difficult to make of a portrait statue a satisfactory public monument.
The frock coat of the American statesman seldom lends itself to
picturesque treatment, but it is felt that in this instance the
subject has been handled with rare discrimination. The statue of
the dead President has been approved by many of his warmest friends.
It shows him in characteristic attitude when making a public address,
and literally millions have heard him speak. The pose is dignified
and the expression on the face portrays that singular combination
of dignity, serenity and forcefulness which characterized McKinley
Below the statue sits a symbolic figure
of Wisdom instructing Youth, a group which is most effective in
and of itself and which has been happily combined with the statue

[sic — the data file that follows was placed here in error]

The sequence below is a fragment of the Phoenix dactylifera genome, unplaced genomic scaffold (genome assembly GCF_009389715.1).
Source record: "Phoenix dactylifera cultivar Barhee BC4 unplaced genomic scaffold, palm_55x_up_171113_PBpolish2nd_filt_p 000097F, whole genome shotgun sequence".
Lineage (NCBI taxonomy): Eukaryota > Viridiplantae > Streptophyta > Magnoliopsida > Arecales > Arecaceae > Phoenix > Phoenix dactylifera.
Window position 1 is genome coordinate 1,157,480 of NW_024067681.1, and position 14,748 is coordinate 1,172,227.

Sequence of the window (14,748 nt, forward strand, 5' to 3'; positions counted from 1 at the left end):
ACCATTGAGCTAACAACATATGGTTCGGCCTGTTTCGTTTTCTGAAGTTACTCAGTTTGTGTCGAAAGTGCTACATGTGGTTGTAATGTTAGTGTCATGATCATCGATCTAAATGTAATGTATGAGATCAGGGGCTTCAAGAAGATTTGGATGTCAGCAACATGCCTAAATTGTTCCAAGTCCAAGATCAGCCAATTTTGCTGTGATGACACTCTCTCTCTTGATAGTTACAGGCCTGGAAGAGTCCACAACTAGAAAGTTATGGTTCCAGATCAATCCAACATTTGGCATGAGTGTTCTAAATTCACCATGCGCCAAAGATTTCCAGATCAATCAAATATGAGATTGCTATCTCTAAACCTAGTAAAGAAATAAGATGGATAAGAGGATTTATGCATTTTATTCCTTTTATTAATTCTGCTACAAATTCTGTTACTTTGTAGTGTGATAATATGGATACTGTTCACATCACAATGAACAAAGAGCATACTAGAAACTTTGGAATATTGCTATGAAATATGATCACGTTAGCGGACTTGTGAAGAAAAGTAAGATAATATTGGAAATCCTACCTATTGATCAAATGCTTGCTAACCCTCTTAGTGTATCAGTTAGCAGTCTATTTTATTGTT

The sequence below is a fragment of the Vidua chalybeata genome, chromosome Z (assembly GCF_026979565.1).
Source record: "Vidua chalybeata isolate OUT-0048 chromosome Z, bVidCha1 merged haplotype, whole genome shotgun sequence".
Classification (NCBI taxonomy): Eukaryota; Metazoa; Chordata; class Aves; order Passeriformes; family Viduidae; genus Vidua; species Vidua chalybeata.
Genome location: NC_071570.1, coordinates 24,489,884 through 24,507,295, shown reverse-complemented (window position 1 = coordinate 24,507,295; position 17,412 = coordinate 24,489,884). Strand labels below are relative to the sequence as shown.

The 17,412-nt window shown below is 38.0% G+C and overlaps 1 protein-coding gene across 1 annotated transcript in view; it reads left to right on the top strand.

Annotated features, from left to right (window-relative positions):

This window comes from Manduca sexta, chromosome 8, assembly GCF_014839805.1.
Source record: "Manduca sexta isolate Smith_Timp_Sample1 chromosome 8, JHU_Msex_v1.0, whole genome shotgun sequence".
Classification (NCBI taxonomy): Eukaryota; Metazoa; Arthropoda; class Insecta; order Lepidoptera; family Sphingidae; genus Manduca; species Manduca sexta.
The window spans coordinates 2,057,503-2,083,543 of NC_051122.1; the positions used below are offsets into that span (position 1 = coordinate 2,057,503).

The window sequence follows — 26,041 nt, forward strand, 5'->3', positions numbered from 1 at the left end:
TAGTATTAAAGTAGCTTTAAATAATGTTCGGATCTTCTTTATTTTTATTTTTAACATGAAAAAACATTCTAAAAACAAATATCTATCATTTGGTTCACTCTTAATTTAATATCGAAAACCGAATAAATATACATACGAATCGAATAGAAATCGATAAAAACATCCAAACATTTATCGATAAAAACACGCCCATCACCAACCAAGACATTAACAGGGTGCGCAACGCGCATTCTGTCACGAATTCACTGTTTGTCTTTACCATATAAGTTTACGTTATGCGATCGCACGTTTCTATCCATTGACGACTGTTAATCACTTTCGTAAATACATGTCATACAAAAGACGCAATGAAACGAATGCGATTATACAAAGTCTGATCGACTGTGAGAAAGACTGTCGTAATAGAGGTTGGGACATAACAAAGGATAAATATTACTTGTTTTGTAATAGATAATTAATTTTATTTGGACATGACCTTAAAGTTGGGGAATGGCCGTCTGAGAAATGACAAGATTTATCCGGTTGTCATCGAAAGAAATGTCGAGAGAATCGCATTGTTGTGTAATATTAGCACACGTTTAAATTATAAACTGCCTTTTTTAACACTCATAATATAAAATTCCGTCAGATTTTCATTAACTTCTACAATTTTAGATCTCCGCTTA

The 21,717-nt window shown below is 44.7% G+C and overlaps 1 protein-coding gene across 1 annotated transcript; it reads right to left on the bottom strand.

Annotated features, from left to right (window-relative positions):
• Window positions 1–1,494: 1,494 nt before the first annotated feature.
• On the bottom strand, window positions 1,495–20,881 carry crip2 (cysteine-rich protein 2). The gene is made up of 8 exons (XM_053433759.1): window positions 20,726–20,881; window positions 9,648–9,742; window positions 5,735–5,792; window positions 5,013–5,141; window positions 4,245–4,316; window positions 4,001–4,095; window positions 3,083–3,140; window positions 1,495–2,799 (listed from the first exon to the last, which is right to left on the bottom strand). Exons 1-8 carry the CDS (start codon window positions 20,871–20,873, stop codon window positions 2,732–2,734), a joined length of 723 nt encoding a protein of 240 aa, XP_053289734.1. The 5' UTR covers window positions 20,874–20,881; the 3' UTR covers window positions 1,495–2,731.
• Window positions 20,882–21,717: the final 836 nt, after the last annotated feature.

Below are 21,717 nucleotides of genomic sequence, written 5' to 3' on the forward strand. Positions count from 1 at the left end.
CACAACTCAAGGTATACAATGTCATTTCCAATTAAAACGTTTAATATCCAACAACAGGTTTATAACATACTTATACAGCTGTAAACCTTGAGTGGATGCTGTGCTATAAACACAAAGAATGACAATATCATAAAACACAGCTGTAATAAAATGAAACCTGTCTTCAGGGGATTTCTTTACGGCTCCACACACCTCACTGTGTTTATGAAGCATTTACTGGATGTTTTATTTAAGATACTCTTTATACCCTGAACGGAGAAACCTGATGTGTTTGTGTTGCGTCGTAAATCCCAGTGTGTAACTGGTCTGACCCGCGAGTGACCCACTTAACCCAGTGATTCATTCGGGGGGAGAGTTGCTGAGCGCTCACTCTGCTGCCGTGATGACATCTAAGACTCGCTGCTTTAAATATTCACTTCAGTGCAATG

above to make an effective and dignified monument. It takes away
the stiffness of the single figure, adds womanly beauty and childish
innocence and results in a composition which is singularly pleasing
to the untutored as well as to the learned student of art.
The statue will doubtless remain in
its present position  for some
years. Eventually it is hoped to place it along the line of the
Parkway when possibly the present monument will be erected on a
higher base, for which purpose there is a small sum remaining in
the treasury of the Committee.
The dedication of the monument took
place Saturday afternoon, June 6, 1908. A portion of the exercises
were held in front of the monument and the remainder in the Academy
Before the formal exercises a luncheon
was tendered the General Committee and distinguished guests in the
banquet hall of the Union League at noon. President John H. Converse
and Secretary Leslie W. Miller acted as hosts. The hall was beautifully
decorated for the occasion and each guest wore a pink carnation,
President McKinley’s favorite flower. 
Immediately after luncheon,
the Committee and guests marched to the temporary platform erected
east of the monument where the opening exercises were held.
In the plaza on the south front of
the City Hall were stationed the military organizations and many
thousands of spectators, the latter extending south on Broad Street
to the Academy of Music.